38--------------------------------------------------------------------------------Financial Condition, Liquidity, Credit Facility and Capital Resources Overview We derive our liquidity and capital resources primarily from our cash flows from operations. We continue to generate strong positive operating cash flows. In May 2012, we issued 1.75% senior notes that will mature on May 15, 2017 (the "Notes") in the aggregate principal amount of $500 million. We used the net proceeds to repay our former credit facility. In June 2012, we entered into a credit agreement that provides for a $250 million unsecured revolving line of credit (the "Facility"), which is scheduled to mature in June 2017. As of December 31, 2012, we had no borrowings under the Facility. As such, the $250 million available under the Facility represents a source of liquidity. See Note 17: Credit Facility and Long-Term Debt to our consolidated financial statements for further discussion.
We currently use cash to fund dividends, capital expenditures and repurchases of our common stock. Based on past performance and current expectations, we believe that our current available sources of funds (including cash, cash equivalents, short-term investments and the Facility, plus anticipated cash generated from operations) will be adequate to finance our operations, cash dividends, capital expenditures and stock repurchases for at least the next year.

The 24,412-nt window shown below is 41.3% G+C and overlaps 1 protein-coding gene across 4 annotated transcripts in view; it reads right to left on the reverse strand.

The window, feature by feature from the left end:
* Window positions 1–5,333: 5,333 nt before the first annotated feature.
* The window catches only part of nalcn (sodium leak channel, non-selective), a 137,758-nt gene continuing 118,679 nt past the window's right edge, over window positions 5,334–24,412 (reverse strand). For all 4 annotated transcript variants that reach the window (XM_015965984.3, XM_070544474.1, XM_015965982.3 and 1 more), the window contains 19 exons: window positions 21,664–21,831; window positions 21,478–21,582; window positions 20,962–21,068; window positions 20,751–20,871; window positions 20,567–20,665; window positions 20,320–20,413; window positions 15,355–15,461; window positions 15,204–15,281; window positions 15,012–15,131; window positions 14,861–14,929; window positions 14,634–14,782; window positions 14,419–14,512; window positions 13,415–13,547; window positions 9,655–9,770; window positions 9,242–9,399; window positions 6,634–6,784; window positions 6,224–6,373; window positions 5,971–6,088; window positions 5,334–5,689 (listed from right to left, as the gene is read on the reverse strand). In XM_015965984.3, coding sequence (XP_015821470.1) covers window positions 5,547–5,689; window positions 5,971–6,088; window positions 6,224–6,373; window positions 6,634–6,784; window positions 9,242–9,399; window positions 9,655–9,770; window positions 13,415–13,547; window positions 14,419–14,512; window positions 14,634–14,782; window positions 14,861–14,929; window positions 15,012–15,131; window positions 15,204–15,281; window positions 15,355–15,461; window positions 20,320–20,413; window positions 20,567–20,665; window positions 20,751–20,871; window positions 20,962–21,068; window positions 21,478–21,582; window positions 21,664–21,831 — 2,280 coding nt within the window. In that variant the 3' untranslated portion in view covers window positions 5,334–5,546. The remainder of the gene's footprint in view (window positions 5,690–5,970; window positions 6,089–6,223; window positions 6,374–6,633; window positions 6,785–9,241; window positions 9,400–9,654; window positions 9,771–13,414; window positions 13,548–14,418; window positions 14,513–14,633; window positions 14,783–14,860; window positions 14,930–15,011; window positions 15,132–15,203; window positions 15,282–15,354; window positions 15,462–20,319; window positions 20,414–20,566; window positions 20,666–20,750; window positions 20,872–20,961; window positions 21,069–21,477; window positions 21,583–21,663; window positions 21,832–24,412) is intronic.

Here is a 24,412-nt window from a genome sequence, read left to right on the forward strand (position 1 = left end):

Our cash and cash equivalents balance decreased by $495.3 million during the year ended December 31, 2012. The change in cash and cash equivalents for 2012, 2011 and 2010 was as follows: (In millions) 2012 2011 2010 Net cash provided by operating activities $ 587.2 $ 959.6 $ 856.7 Net cash used in investing activities (767.2 ) (170.9 ) (23 ) Net cash (used in) provided by financing activities (315.3 ) (181.9 ) 384.8 Net (decrease) increase in cash and cash equivalents $ (495.3 ) $ 606.8 $ 1,218.5 Total cash and cash equivalents accounted for 62% and 79% of total assets at December 31, 2012 and 2011, respectively.